Negroland

Negroland

A Memoir

Book - 2015
Average Rating:
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At once incendiary and icy, mischievous, and provocative, celebratory and elegiac, a deeply felt meditation on race, sex, and American culture through the prism of the author's rarefied upbringing and education among a black elite concerned to distance itself from whites and the black generality, while tirelessly measuring itself against both. Born in 1947 in upper-crust black Chicago--her father was for years head of pediatrics at Provident, at the time the nation's oldest black hospital; her mother was a socialite--Margo Jefferson has spent most of her life among (call them what you will) the colored aristocracy, the colored elite, the blue-vein society. Since the nineteenth century they have stood apart, these inhabitants of Negroland, "a small region of Negro America where residents were sheltered by a certain amount of privilege and plenty." Reckoning with the strictures and demands of Negroland at crucial historical moments--the civil rights movement, the dawn of feminism, the fallacy of post-racial America--Jefferson brilliantly charts the twists and turns of a life informed by psychological and moral contradictions. Aware as it is of heart-wrenching despair and depression, this book is a triumphant paean to the grace of perseverance.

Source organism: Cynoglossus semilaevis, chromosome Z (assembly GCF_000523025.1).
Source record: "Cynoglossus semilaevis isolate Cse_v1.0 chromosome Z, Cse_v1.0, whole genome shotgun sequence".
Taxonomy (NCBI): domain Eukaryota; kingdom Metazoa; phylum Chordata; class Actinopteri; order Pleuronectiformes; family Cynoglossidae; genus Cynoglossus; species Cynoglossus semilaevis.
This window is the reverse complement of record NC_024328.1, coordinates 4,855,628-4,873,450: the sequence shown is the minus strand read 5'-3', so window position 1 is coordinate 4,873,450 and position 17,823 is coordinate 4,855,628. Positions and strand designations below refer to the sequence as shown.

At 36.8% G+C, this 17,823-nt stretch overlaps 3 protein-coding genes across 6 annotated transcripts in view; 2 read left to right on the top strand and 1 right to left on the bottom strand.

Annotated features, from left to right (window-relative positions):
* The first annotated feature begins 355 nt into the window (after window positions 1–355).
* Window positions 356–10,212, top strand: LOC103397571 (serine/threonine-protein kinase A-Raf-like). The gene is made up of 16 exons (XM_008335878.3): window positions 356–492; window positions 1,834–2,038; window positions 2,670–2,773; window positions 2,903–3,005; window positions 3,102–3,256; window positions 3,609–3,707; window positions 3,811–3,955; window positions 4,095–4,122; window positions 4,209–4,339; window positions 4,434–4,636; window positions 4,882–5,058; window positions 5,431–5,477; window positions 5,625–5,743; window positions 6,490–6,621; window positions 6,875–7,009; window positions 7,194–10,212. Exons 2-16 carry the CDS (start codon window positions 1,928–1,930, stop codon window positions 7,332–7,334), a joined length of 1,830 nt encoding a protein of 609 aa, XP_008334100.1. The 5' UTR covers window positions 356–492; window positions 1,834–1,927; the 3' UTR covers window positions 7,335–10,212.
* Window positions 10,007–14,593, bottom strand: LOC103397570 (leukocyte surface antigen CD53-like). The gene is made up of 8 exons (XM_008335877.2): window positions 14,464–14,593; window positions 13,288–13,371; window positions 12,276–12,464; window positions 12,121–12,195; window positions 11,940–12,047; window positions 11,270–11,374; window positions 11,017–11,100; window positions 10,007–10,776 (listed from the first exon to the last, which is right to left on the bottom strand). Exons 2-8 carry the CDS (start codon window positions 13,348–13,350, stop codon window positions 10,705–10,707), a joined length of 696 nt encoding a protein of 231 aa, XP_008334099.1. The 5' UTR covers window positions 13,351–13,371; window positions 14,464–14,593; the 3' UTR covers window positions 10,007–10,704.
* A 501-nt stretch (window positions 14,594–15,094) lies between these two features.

Publisher: New York : Pantheon Books, [2015]
Edition: First edition
ISBN: 9780307378453
0307378454
Characteristics: 248 pages : illustrations ; 22 cm

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a
asjahmonroe
Jul 17, 2017

I think the book is well-written. Ms. Jefferson is definitely a skilled writer. She's also able to extend her insiders' knowledge in a clever and creative manner. I like that she makes observations rather than definitive statements. The only thing I was hoping for more of from her was vulnerability.

t
TheresaAJ
Dec 27, 2016

Margo Jefferson, winner of a Pulitzer Prize for criticism, has penned a book that is part memoir, part cultural critique of American race, class, and gender. She recounts her family's history as part of the "Talented Tenth", the upper-class black society that saw itself as neither black nor white but rather as a "third race". As an "integrationist", Jefferson had a bird's-eye view of the many ideas, philosophies, and methods from her girlhood in the 1950's through the turbulent Civil Rights era to today's social media campaigns. Along the way, the reader catches glimpses of society's contradictions and morals as well as short biographies of the amazing women who were her ancestors. Jefferson writes, near the end of her story, "I won't trap myself into quantifying which matters more, race, or gender, or class."

b
bradallen
Feb 21, 2016

It's pointless for me to attempt to describe what I found so great about this book. I encourage you to pick up this book and enter Margo Jefferson's world yourself. I cannot speak for her. She writes deftly about race, class, gender, and identity. A must read book from 2015.

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